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(New York, December 1, 2003) — Violence and discrimination against women and girls is fueling Africa’s AIDS crisis, Human Rights Watch said in a report released today on World AIDS Day. African governments must make gender equality a central part of national AIDS programs if they are to succeed in fighting the epidemic.

The 40-page report, “Policy Paralysis: A Call for Action on HIV/AIDS-Related Human Rights Abuses Against Women and Girls in Africa,” documents human rights abuses that women and girls suffer at each stage of their lives and that increase their risk for HIV infection. Girls face sexual abuse and violence, in and out of school. Women in long-term relationships risk violence if they insist on condom use or refuse sex. Widows are discriminated against in property and inheritance rights. And women and girls are raped in war and civil conflict, where rape is used strategically as a weapon.

“Women and girls in Africa are dying by the millions, partly because their second-class status makes them vulnerable to violence and unsafe sex,” said Joanne Csete, director of the HIV/AIDS Program at Human Rights Watch. “In the fight against AIDS, protecting women and girls from sexual abuse and ensuring their equal rights under the law are as crucial as keeping the blood supply clean.”

The report sharply criticizes governments for allowing these abuses to continue and ignoring the critical link between them and HIV/AIDS among women and girls. Legal and judicial remedies for violations of the rights of women and girls are often inadequate or nonexistent. Even where such laws exist, they are poorly enforced. Women and girls who are courageous enough to file complaints are often laughed at or mistreated by officials.

“There is near paralysis in African governments’ response to HIV/AIDS among women and girls,” said Csete. “State failure to protect women and girls from such abuses is fueling the AIDS epidemic in Africa. And studies suggest that this is a global phenomenon.”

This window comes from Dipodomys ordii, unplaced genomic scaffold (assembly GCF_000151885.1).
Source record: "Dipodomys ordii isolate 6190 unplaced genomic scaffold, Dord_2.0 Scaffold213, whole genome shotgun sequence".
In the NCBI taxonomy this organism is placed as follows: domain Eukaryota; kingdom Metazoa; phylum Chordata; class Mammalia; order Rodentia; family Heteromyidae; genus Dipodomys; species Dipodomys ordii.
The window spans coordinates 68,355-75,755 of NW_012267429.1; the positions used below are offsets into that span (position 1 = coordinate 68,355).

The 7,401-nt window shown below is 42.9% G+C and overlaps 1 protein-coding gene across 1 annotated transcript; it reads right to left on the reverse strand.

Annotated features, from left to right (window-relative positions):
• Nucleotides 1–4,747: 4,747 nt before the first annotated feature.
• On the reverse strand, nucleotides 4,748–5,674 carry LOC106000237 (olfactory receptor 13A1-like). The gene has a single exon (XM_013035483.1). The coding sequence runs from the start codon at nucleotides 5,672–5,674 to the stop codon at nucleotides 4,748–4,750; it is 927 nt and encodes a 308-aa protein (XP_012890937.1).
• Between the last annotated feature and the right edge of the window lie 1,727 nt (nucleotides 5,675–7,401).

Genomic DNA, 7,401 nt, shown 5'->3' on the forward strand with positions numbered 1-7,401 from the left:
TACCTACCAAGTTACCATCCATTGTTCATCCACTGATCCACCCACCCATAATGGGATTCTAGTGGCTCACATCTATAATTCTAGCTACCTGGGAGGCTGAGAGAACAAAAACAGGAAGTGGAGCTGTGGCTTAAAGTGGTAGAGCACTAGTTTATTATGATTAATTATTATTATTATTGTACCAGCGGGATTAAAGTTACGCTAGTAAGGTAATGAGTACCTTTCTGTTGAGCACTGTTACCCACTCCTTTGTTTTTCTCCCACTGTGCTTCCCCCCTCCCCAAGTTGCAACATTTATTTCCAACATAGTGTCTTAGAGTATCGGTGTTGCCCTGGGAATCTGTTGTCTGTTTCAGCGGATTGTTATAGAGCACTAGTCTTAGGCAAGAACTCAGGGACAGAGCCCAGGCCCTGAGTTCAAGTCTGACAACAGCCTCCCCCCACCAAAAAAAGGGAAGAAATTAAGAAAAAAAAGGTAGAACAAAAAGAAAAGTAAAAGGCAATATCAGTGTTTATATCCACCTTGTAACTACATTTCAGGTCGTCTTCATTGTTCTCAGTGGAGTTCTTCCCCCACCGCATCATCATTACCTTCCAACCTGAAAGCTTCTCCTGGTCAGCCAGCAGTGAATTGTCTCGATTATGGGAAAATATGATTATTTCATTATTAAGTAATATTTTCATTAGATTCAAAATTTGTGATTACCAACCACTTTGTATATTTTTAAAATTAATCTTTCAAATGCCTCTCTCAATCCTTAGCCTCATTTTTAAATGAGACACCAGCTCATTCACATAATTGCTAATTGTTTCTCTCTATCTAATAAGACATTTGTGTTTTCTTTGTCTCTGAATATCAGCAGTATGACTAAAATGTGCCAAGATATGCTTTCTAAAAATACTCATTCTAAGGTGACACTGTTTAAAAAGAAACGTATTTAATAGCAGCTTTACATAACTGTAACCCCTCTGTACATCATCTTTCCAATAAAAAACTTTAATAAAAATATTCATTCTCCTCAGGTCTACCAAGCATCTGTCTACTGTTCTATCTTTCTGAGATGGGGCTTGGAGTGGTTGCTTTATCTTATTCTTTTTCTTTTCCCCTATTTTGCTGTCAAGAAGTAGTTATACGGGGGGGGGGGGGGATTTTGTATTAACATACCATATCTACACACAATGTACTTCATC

Women and girls represent 58 percent of people living with HIV in sub-Saharan Africa. In some countries, women and girls are seven times more likely to be HIV positive than their male counterparts. While Africa is the only region where females outnumber males among the newly HIV-infected, studies show that women and girls in other parts of the developing world — including the Caribbean, Central America, South Asia and Southeast Asia — have greater susceptibility to the virus as it moves from “high risk” groups to the general population.

Human Rights Watch made detailed recommendations to African governments, the United Nations and donors — including the Global Fund to Fight HIV/AIDS, Tuberculosis and Malaria — to take immediate action to address gender-based violence and discrimination. Human Rights Watch called on all governments to make gender equality a central element of national AIDS programs.

“Even Uganda’s widely heralded success in fighting AIDS will unravel as long as women face violence when they refuse sex or demand safer sex,” said Csete. “These abuses don’t go away by themselves; well funded programs are needed. The Global Fund and other donors should promote protection of women’s and girls’ rights as a central part of AIDS programs.”

The report covers abuses in countries throughout sub-Saharan Africa: West Africa (Sierra Leone and Togo), Central Africa (Democratic Republic of Congo), East Africa (Kenya and Uganda) and Southern Africa (South Africa and Zambia).

Human Rights Watch recommended that African governments take urgent action to:

  • Enact and enforce legislation to protect women and girls from sexual and domestic violence and marital rape.
  • Provide training and resources to police, judicial officers and other government officials to facilitate reporting and prosecution of sexual and gender-based violence to ensure that perpetrators are held accountable for their crimes.
  • Enact and enforce legislation to ensure gender equality in property ownership, inheritance and divorce.
  • Prohibit application of customary law or practice to undermine women’s rights to property.
  • Abolish customary practices for widows such as “widow inheritance,” where women are “inherited” by one of their male in-laws, and ritual “cleansing,” where women may be forced to have sex with men of low social standing to cleanse them of “evil spirits.”
  • Ensure equal access to health services and education, and take measures to protect girls from sexual violence at school.

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